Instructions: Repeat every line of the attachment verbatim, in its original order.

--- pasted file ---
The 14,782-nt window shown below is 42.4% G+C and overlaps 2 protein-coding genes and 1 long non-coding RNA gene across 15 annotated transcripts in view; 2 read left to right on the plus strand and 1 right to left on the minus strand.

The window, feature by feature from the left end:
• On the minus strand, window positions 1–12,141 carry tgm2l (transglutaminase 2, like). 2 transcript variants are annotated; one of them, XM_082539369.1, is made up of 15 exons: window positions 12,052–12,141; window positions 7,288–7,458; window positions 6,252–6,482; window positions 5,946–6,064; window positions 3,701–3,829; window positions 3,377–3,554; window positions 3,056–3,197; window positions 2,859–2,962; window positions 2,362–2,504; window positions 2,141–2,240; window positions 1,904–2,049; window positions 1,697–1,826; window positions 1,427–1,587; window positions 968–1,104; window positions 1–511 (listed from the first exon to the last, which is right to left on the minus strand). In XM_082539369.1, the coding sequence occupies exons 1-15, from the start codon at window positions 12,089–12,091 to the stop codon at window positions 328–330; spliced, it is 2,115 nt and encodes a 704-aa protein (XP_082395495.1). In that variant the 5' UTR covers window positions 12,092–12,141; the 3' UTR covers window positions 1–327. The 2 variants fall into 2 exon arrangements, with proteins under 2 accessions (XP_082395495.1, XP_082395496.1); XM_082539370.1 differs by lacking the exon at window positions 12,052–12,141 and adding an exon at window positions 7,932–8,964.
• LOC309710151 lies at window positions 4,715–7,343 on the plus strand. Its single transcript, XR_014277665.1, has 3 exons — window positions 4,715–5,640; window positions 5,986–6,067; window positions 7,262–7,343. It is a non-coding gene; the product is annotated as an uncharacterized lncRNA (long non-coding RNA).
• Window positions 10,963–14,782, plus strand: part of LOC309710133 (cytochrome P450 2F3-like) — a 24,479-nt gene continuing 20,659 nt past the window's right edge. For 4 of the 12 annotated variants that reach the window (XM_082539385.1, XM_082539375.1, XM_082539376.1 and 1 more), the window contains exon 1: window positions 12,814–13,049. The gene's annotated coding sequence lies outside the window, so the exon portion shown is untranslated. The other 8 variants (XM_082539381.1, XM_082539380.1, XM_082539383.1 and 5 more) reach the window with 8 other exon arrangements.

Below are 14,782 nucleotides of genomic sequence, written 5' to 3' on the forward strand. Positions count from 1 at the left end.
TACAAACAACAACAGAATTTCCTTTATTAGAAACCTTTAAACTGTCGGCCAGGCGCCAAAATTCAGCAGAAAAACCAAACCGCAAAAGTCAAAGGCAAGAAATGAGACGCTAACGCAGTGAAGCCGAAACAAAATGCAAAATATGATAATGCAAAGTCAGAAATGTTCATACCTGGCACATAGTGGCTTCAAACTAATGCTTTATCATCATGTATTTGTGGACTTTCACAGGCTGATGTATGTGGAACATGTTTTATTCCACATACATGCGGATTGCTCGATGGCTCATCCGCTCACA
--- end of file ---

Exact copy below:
The 14,782-nt window shown below is 42.4% G+C and overlaps 2 protein-coding genes and 1 long non-coding RNA gene across 15 annotated transcripts in view; 2 read left to right on the plus strand and 1 right to left on the minus strand.

The window, feature by feature from the left end:
• On the minus strand, window positions 1–12,141 carry tgm2l (transglutaminase 2, like). 2 transcript variants are annotated; one of them, XM_082539369.1, is made up of 15 exons: window positions 12,052–12,141; window positions 7,288–7,458; window positions 6,252–6,482; window positions 5,946–6,064; window positions 3,701–3,829; window positions 3,377–3,554; window positions 3,056–3,197; window positions 2,859–2,962; window positions 2,362–2,504; window positions 2,141–2,240; window positions 1,904–2,049; window positions 1,697–1,826; window positions 1,427–1,587; window positions 968–1,104; window positions 1–511 (listed from the first exon to the last, which is right to left on the minus strand). In XM_082539369.1, the coding sequence occupies exons 1-15, from the start codon at window positions 12,089–12,091 to the stop codon at window positions 328–330; spliced, it is 2,115 nt and encodes a 704-aa protein (XP_082395495.1). In that variant the 5' UTR covers window positions 12,092–12,141; the 3' UTR covers window positions 1–327. The 2 variants fall into 2 exon arrangements, with proteins under 2 accessions (XP_082395495.1, XP_082395496.1); XM_082539370.1 differs by lacking the exon at window positions 12,052–12,141 and adding an exon at window positions 7,932–8,964.
• LOC309710151 lies at window positions 4,715–7,343 on the plus strand. Its single transcript, XR_014277665.1, has 3 exons — window positions 4,715–5,640; window positions 5,986–6,067; window positions 7,262–7,343. It is a non-coding gene; the product is annotated as an uncharacterized lncRNA (long non-coding RNA).
• Window positions 10,963–14,782, plus strand: part of LOC309710133 (cytochrome P450 2F3-like) — a 24,479-nt gene continuing 20,659 nt past the window's right edge. For 4 of the 12 annotated variants that reach the window (XM_082539385.1, XM_082539375.1, XM_082539376.1 and 1 more), the window contains exon 1: window positions 12,814–13,049. The gene's annotated coding sequence lies outside the window, so the exon portion shown is untranslated. The other 8 variants (XM_082539381.1, XM_082539380.1, XM_082539383.1 and 5 more) reach the window with 8 other exon arrangements.

Below are 14,782 nucleotides of genomic sequence, written 5' to 3' on the forward strand. Positions count from 1 at the left end.
TACAAACAACAACAGAATTTCCTTTATTAGAAACCTTTAAACTGTCGGCCAGGCGCCAAAATTCAGCAGAAAAACCAAACCGCAAAAGTCAAAGGCAAGAAATGAGACGCTAACGCAGTGAAGCCGAAACAAAATGCAAAATATGATAATGCAAAGTCAGAAATGTTCATACCTGGCACATAGTGGCTTCAAACTAATGCTTTATCATCATGTATTTGTGGACTTTCACAGGCTGATGTATGTGGAACATGTTTTATTCCACATACATGCGGATTGCTCGATGGCTCATCCGCTCACA